Once it was no longer looking like an Ash graveyard, the clearing was already starting to feel quite nice and we decided to dig the new pond here:

Well, its a start. Room for improvement perhaps but, locked down as we are, we wanted to just reuse and recycle stuff that we had to hand. There is a steep slope of flints and ramps of split Silver Birch to allow wildlife to get at the water and also allow anything to get out should it fall in by mistake.

The green corrugated sheet at the back of this new pond is to increase the catchment area to help keep the water level up. It had previously been at the wild pond in the meadows and, when I pulled it up from there to move to the wood, I found three Frogs of varying sizes and two Newts sheltering underneath:

I felt bad about removing this safe refuge for the meadow Amphibians, especially since this is where historically they have been under attack from Grey Herons. Luckily our local builders merchant is still open and we were able buy some more:

But on the subject of Grey Herons, my ears pricked up in one section of this year’s BBC Autumnwatch. They were talking about nocmigging – recording migration at night by picking up the calls of birds passing overhead in the dark. One of the calls they were getting were of Grey Heron movements at night and this was news to me because I thought that British Grey Herons were sedentary and didn’t migrate.

On investigating this further, I see that our resident Grey Herons do generally stay put but, in Eastern England anyway, other birds from Northern Europe come and join them in the autumn. This shines a different light on the visitor we had here last week. Rather than a pesky local pond robber, this bird may have been an exhausted migrant stopping off to refuel after a long sea crossing. In these new circumstances, I find myself feeling much more sympathetic towards it.

Below is an area in the second meadow that we are managing for Reptiles. Last year a hundred or so Slow Worms, removed from nearby land to be developed, were released by an ecologist into newly built log piles here.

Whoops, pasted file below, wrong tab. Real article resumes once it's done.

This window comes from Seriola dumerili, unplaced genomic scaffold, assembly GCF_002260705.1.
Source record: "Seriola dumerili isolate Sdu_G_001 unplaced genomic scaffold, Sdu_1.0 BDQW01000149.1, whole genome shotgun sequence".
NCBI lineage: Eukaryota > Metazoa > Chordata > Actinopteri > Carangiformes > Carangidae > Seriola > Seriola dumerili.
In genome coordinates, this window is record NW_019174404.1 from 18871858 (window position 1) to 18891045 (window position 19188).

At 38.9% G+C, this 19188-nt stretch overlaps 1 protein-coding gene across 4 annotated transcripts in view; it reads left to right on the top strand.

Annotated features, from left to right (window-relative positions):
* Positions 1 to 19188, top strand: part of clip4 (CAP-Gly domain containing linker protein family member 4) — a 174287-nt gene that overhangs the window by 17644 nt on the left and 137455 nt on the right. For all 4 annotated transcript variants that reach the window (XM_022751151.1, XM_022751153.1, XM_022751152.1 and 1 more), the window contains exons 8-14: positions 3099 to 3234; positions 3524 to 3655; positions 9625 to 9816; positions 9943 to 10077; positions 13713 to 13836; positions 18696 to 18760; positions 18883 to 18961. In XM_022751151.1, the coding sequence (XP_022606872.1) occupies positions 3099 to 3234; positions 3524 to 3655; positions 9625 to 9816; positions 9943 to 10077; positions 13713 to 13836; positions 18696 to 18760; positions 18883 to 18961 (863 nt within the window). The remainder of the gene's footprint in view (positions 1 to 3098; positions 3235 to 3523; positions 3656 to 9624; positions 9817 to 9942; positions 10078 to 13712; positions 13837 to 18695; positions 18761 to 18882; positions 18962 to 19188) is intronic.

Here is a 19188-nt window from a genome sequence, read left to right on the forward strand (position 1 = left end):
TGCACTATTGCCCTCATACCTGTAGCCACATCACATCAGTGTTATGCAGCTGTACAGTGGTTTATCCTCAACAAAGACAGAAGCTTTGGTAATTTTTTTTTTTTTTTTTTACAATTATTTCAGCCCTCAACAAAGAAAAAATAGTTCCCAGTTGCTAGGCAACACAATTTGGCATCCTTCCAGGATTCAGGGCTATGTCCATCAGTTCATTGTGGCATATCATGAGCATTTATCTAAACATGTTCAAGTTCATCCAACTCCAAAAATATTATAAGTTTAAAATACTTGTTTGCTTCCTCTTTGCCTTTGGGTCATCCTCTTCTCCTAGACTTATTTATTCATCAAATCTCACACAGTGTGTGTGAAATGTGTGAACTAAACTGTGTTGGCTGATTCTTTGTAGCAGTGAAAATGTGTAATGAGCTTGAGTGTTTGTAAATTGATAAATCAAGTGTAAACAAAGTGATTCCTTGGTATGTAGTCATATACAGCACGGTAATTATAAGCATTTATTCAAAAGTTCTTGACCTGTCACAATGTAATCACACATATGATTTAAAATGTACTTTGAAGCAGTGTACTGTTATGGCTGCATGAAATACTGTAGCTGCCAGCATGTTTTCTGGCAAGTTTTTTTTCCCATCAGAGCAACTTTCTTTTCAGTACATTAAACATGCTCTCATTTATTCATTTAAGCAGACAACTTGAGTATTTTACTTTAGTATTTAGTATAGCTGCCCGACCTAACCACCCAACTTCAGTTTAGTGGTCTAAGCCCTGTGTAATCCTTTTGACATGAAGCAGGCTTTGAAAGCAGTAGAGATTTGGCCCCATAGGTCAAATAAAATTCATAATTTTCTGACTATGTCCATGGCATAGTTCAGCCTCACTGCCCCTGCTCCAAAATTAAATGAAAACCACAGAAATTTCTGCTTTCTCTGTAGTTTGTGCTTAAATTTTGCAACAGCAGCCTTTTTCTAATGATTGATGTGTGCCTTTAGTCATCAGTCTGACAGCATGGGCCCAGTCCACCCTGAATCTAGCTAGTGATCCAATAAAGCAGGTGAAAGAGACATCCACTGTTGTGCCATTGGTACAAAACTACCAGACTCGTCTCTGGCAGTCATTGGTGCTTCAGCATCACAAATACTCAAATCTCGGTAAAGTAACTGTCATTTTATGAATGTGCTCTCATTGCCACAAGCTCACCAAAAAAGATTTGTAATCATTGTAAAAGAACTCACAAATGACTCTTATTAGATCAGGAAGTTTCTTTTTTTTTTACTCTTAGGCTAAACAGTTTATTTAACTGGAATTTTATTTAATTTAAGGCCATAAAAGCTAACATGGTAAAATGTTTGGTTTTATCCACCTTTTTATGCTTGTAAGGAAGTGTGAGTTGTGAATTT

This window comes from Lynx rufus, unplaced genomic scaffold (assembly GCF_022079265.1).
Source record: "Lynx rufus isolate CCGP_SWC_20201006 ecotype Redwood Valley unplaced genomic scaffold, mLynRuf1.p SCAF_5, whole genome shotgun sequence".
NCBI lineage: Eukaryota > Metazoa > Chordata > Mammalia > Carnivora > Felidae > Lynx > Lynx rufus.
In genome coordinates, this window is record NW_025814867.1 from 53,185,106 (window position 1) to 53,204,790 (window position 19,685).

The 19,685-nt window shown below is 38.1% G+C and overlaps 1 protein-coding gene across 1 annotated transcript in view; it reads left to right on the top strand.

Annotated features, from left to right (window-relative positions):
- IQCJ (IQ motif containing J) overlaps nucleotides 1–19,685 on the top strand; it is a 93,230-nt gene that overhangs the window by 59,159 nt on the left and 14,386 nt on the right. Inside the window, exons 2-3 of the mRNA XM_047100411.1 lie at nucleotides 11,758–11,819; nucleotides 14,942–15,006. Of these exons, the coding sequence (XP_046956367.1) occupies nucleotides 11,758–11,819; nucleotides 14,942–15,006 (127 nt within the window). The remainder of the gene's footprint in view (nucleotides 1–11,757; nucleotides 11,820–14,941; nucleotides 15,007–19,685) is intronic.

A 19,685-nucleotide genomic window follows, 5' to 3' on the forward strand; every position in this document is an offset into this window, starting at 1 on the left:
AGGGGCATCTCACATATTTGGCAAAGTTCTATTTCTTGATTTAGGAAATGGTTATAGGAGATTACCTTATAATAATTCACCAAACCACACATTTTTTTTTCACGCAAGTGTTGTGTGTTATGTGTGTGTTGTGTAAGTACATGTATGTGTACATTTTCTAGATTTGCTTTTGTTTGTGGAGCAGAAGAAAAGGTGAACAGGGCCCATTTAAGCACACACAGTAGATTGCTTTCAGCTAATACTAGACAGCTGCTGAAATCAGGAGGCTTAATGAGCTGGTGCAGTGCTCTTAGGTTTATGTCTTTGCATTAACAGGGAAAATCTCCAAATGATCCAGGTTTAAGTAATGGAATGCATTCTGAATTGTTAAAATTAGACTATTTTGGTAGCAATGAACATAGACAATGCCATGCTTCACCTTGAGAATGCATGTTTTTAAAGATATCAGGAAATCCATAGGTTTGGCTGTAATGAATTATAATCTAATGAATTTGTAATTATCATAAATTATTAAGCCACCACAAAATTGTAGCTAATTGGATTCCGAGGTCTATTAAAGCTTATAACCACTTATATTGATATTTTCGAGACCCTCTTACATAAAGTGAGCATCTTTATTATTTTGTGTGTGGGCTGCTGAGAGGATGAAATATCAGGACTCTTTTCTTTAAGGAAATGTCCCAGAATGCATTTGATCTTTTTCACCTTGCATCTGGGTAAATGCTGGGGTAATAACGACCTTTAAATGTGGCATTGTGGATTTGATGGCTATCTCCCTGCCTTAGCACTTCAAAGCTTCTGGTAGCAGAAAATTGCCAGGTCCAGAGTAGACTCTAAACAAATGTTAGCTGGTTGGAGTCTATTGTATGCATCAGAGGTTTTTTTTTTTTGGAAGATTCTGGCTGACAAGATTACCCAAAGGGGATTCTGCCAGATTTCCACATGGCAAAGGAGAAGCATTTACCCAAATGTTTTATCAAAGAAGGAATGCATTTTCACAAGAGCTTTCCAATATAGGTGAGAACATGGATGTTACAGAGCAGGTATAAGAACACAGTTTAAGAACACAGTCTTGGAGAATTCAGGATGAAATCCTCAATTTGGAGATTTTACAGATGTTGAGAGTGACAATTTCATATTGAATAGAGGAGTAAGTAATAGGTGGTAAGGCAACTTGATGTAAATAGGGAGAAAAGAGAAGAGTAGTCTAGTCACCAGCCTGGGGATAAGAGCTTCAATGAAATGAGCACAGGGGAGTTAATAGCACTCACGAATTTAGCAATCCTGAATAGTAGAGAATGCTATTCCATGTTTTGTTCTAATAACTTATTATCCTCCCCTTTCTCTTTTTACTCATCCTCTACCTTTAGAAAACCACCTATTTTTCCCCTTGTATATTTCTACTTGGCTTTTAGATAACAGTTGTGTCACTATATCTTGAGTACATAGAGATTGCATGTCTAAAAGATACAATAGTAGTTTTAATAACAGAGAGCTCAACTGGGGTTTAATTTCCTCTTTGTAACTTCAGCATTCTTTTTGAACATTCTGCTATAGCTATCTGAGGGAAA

The vegetation is being allowed to grow up and become tussocky here, although we do plan to cut a third of it every year, starting next year. Last winter a new hedgerow was also planted along the length of it.

Although the habitat in this area is still establishing, we are already noticing that the different management is paying dividends. The dog often tells us that she has noticed interesting goings-on in the log piles – presumably the log piles are being used by small Mammals as well as Reptiles.

And Kestrels are frequently to be seen perched in the hedgerow above. Rodent urine emits ultraviolet light which is visible to Kestrels, showing them the best places to find food.

We have an agreement with Dover District Council to manage this part of the meadows in this way to benefit the relocated Slow Worms, but it is very pleasing indeed to see that the resultant habitat is already being enjoyed by all sorts of animals. We wondered if Tawny Owls were also finding it a good place to hunt and so a new perch has gone up alongside this Reptile area with an associated camera to see what we get:

A Tawny was up on the strip this week, although the photo has been burnt out by too much infrared from the camera.